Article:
What makes you want to want to engage with the characters straight away when you begin reading a book? What will stop you reading? How do you start writing the first chapter of a new novel? Do you write a prologue? I'd love to read your comments. Thank you for reading.

You may also follow me on Twitter @JanBayLit and on my Jan Baynham Writer FB page. 


  1. My favourite first line is from I Capture the Castle by Dodie Smith: "I write this sitting in the kitchen sink." So much so, I refer to it in Snow Sisters.

    And although I must have read that Stephen King quote, it isn't the reason I used the word, "Listen" in Ghostbird's epigram! I genuinely was thinking, it's what I want my reader to do: Listen, I have a story to tell you... Most writers I'm sure go through several first lines. The ones we first think are right often get discarded, or we discover they sit better elsewhere. The Ghostbird epigram was, initially, the first line of Chapter One - I realised I needed to dive into the story, take my reader straight to Cadi's world & thoughts. In any case, I love epigrams!

    The opening of a story has to intrigue me - I want a sense of magic (or menace even - I like a good thriller), something quirky & not too complex. And setting is important - a snapshot.

    I'm not keen on prologues, either as a writer or a reader. I read them - obviously - it would be rude not to & they tend to inform what comes next. My feeling is though, if you can write a prologue, you can write a first chapter. If you need that blast from the past (prologues almost always refer to the past) make it enigmatic & brief? Lots of people do like them though & what do I know! I wrote one for my terrible self-published novel!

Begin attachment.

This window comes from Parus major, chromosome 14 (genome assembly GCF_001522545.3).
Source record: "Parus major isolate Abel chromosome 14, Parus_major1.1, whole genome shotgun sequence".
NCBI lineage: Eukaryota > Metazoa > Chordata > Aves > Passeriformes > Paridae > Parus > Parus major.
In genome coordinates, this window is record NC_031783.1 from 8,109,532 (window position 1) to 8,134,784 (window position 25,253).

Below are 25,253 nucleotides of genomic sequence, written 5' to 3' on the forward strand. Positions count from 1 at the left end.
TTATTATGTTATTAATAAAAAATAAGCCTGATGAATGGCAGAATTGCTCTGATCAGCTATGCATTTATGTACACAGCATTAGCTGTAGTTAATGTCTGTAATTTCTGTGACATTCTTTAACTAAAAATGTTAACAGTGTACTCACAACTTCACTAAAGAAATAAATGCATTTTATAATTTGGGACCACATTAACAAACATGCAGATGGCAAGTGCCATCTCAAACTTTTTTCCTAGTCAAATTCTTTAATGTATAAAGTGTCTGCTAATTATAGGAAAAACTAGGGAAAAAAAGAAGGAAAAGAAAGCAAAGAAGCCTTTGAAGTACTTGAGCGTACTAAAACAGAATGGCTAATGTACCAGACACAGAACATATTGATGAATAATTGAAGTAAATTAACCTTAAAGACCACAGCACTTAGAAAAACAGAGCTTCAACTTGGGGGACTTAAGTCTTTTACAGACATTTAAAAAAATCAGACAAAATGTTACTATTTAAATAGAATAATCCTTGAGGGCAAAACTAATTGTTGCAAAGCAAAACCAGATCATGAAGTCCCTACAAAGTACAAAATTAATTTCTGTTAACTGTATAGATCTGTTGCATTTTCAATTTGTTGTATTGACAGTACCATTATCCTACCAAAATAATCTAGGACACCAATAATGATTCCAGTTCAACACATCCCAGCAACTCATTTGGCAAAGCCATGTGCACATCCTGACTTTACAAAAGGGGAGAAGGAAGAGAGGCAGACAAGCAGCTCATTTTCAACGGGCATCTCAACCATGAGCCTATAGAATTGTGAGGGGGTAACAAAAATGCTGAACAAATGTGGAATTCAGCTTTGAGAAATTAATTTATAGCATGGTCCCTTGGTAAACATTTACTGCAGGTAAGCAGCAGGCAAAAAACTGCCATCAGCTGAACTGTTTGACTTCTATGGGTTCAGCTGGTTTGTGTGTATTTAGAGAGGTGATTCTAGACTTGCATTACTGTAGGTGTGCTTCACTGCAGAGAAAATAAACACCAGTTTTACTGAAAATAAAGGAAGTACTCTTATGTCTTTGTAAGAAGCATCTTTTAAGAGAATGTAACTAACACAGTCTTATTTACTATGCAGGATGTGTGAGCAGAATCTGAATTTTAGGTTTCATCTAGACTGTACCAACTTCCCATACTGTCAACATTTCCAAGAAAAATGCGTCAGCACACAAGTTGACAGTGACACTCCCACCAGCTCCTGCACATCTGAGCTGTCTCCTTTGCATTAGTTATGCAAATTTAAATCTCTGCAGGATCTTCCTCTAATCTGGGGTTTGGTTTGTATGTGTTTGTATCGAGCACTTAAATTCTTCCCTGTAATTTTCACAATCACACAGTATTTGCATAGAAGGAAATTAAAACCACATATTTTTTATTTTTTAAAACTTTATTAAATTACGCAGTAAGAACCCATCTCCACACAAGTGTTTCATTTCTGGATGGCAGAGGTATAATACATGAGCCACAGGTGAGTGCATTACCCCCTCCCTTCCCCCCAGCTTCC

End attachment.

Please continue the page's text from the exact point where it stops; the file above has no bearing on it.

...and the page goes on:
Great post Jan, as ever, & I love your own choices. To Kill a Mockingbird is my favourite book. Crow Road, Rebecca & The Bell Jar also. xXx

    1. Thank you, Carol. Many of the books I've loved have had prologues but I understand why some people don't like them. I'm always intrigued to see where the situation in the prologue fits into the whole story. I'm ashamed to admit that I only read 'To Kill A Mocking Bird' a few years ago but I absolutely loved it. 🙂📚

  2. Such an important subject, Jan - how the story starts. We've all read, or started to read, books that don't grab us at the outset and so we give up on them. I blogged last autumn about 'Page 1 Magic' - that wonderful quality that tells you right away that you are going to love a book. Two of the examples I used were Carol Rivers' wartime saga 'East End Angel' and Kate Field's lovely 'The Magic of Ramblings', both of which captured me immediately and promised a wonderful, absorbing reading experience. There's nothing quite like that feeling of sinking into a book, knowing that you are going to love it.

    1. Thank you Sue! Although I don't think I deserve to be mentioned in the same blog as those brilliant first lines that Jan has picked out! x